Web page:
Again, my friends, I beseech you to honor rule number four. Doth not get precious with thine descriptors. What’s poetry to you might be cringe to someone else – never mind hue variants… Just stick to the boring color names. Feel free to add a fancy descriptor to go along with it, but I’ve never read “cerulean eyes” and not wanted to punch the author in the throat.
I’m going to sound like a broken record at the end of this but, keep it simple my friends.
- Shoulder-length (chin-length, titty-length, ass-length, whatever)
- The general color
I will say if we are reading more than one sentence about each, it’s time to scale it back, Tolstoy.
Thank f*ck! Onto something a little different. Distinguishing features is something that is in a league all of its own. It can be a scar, a tattoo, a piercing, deformity, etc.
The same general rules apply. You don’t need to remind the writer more than once – unless it’s important to the narrative in some way. You also don’t need to go into a great amount of detail.
I would also like to encourage sensitivity, if it is something like a deformity, or amputation, etc. There is a very thin between explanation and fetishization. Too often, I read people waxing poetic about these sorts of things in a way that ‘others’ or lessens the character. Reducing them to little more than their distinguishing feature. Which, by extension, can make the real people reading it feel like side-show performers. Just be mindful of the words you use – pretend that someone who also lives with the condition is reading and ask yourself if you’d be comfortable letting them see the language you’re using.
If not, then ax it. Again, people can do a pretty damn good job imagining what you’re explaining without going into painful detail about it.
I’m sure you’re tired of hearing me say this, but, in general, less is more. There are very few instances where an outfit will sincerely matter in the grand scheme of your story.
Sometimes, it helps to just establish aesthetic descriptors early on – “she looked like punk rock royalty”, “she dressed like a Witch at Thanksgiving”, “she looked like she box-jumped her way out of a Lulu Lemon catalog.” This allows your reader to have a baseline of what they enjoy wearing, so they can envision them in whatever they feel fits that vibe.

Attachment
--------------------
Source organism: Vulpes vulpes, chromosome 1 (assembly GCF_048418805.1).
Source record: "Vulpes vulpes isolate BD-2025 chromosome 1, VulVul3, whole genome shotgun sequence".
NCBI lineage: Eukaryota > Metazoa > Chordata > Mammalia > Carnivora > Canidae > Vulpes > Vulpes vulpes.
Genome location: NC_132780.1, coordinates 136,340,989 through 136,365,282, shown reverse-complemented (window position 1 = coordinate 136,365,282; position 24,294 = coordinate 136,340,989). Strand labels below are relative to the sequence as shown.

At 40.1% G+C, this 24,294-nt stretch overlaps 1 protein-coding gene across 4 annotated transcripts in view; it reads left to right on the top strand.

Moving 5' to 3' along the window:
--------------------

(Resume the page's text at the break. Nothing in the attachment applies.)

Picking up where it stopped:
Generally speaking, there are very few places in an overarching story where their ‘day-to-day’ garb is going to matter. It’s really only important when it’s a deviation from the norm. Take for example if your character someone who prefers sweats, but now they’re in a structured gown. Tell me about it. Are they in sweats for the fifteenth time in the book? I really don’t care. It can be assumed.
Putting It All Together
To get the most ‘bang for your buck’, remember that you don’t need to write a novel’s worth of description. Especially since, like the laundry, or your dishes, it’s thankless work. Your readers are going to imagine what they want to and the more you remind them of what your character looks like, the more it intrudes on the narrative.
As I mentioned earlier, some people take issue with grouping all of the descriptions in together because it can read like a grocery list. I suggested breaking it apart with narrative or some other kind of monologue – let me demonstrate.
“Sophia leaned across the bar, her black lacquered nails drumming impatiently on the surface. She had never been shy – least of all when it came to how she dressed. Her work attire seemed to be more skin than fabric which made it impossible to look anywhere but at her overflowing cleavage. Judging by the impish smile that parted her round mouth, she knew it, too. Red-lipstick left its mark on the cheap plastic straw as she leaned back, her fingers raking through her perfectly kept curly brown hair.”
There’s a lot of physical description to take in, but there’s movement, there’s personality. As opposed to:
“Sophia wore a low-plunging shimmering purple halter top that was fastened together by string so slender, it resembled dental floss. She wore a pair of high-waisted, black jeans and a pair of six-inch stilettos that drew her to an impressive height.”
To be honest, I don’t even want to finish writing that. But I’m sure you catch my drift.
The giant takeaway here is to just fight the compulsion to overcomplicate things, while simultaneously trying not to be a bull in a china shop and barrel straight through the description. If you’re like me, they’re never going to come naturally, but hopefully, reading this blog helped you come up with a plan of attack that best suits your writing style!